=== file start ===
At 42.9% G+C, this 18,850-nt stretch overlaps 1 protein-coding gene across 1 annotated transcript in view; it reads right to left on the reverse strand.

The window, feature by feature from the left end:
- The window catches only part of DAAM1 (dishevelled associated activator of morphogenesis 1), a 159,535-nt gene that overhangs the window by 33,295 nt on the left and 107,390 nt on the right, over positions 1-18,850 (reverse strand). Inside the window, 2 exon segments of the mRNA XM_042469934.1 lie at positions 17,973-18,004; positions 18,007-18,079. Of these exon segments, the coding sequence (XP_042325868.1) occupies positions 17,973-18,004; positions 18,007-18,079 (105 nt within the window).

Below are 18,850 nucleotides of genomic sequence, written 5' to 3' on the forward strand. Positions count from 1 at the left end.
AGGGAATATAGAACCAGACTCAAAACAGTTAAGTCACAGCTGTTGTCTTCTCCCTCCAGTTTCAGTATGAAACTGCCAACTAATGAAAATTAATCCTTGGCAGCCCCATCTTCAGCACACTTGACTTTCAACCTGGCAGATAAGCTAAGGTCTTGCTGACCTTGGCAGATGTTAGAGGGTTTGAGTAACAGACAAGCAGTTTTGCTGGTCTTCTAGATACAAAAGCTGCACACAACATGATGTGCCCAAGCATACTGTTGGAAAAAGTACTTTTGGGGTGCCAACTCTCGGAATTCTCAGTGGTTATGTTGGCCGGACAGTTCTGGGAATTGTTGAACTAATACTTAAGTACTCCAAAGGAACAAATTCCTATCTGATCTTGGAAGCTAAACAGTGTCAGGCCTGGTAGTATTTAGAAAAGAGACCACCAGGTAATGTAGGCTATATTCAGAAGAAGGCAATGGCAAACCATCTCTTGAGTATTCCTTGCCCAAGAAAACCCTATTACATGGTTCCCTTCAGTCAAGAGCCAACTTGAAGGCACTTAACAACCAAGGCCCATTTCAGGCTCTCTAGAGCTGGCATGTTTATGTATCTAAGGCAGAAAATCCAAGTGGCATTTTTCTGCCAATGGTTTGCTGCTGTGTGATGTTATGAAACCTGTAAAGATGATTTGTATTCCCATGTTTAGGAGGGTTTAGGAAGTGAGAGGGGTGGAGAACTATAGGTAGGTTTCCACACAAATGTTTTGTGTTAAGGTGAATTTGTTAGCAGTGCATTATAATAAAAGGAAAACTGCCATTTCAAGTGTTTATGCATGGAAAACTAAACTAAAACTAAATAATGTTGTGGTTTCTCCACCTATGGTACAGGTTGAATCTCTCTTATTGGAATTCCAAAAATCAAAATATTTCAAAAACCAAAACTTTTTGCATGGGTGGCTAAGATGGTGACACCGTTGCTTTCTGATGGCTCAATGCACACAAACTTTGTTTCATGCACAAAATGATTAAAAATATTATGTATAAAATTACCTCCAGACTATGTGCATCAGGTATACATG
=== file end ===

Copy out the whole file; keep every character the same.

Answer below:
At 42.9% G+C, this 18,850-nt stretch overlaps 1 protein-coding gene across 1 annotated transcript in view; it reads right to left on the reverse strand.

The window, feature by feature from the left end:
- The window catches only part of DAAM1 (dishevelled associated activator of morphogenesis 1), a 159,535-nt gene that overhangs the window by 33,295 nt on the left and 107,390 nt on the right, over positions 1-18,850 (reverse strand). Inside the window, 2 exon segments of the mRNA XM_042469934.1 lie at positions 17,973-18,004; positions 18,007-18,079. Of these exon segments, the coding sequence (XP_042325868.1) occupies positions 17,973-18,004; positions 18,007-18,079 (105 nt within the window).

Below are 18,850 nucleotides of genomic sequence, written 5' to 3' on the forward strand. Positions count from 1 at the left end.
AGGGAATATAGAACCAGACTCAAAACAGTTAAGTCACAGCTGTTGTCTTCTCCCTCCAGTTTCAGTATGAAACTGCCAACTAATGAAAATTAATCCTTGGCAGCCCCATCTTCAGCACACTTGACTTTCAACCTGGCAGATAAGCTAAGGTCTTGCTGACCTTGGCAGATGTTAGAGGGTTTGAGTAACAGACAAGCAGTTTTGCTGGTCTTCTAGATACAAAAGCTGCACACAACATGATGTGCCCAAGCATACTGTTGGAAAAAGTACTTTTGGGGTGCCAACTCTCGGAATTCTCAGTGGTTATGTTGGCCGGACAGTTCTGGGAATTGTTGAACTAATACTTAAGTACTCCAAAGGAACAAATTCCTATCTGATCTTGGAAGCTAAACAGTGTCAGGCCTGGTAGTATTTAGAAAAGAGACCACCAGGTAATGTAGGCTATATTCAGAAGAAGGCAATGGCAAACCATCTCTTGAGTATTCCTTGCCCAAGAAAACCCTATTACATGGTTCCCTTCAGTCAAGAGCCAACTTGAAGGCACTTAACAACCAAGGCCCATTTCAGGCTCTCTAGAGCTGGCATGTTTATGTATCTAAGGCAGAAAATCCAAGTGGCATTTTTCTGCCAATGGTTTGCTGCTGTGTGATGTTATGAAACCTGTAAAGATGATTTGTATTCCCATGTTTAGGAGGGTTTAGGAAGTGAGAGGGGTGGAGAACTATAGGTAGGTTTCCACACAAATGTTTTGTGTTAAGGTGAATTTGTTAGCAGTGCATTATAATAAAAGGAAAACTGCCATTTCAAGTGTTTATGCATGGAAAACTAAACTAAAACTAAATAATGTTGTGGTTTCTCCACCTATGGTACAGGTTGAATCTCTCTTATTGGAATTCCAAAAATCAAAATATTTCAAAAACCAAAACTTTTTGCATGGGTGGCTAAGATGGTGACACCGTTGCTTTCTGATGGCTCAATGCACACAAACTTTGTTTCATGCACAAAATGATTAAAAATATTATGTATAAAATTACCTCCAGACTATGTGCATCAGGTATACATG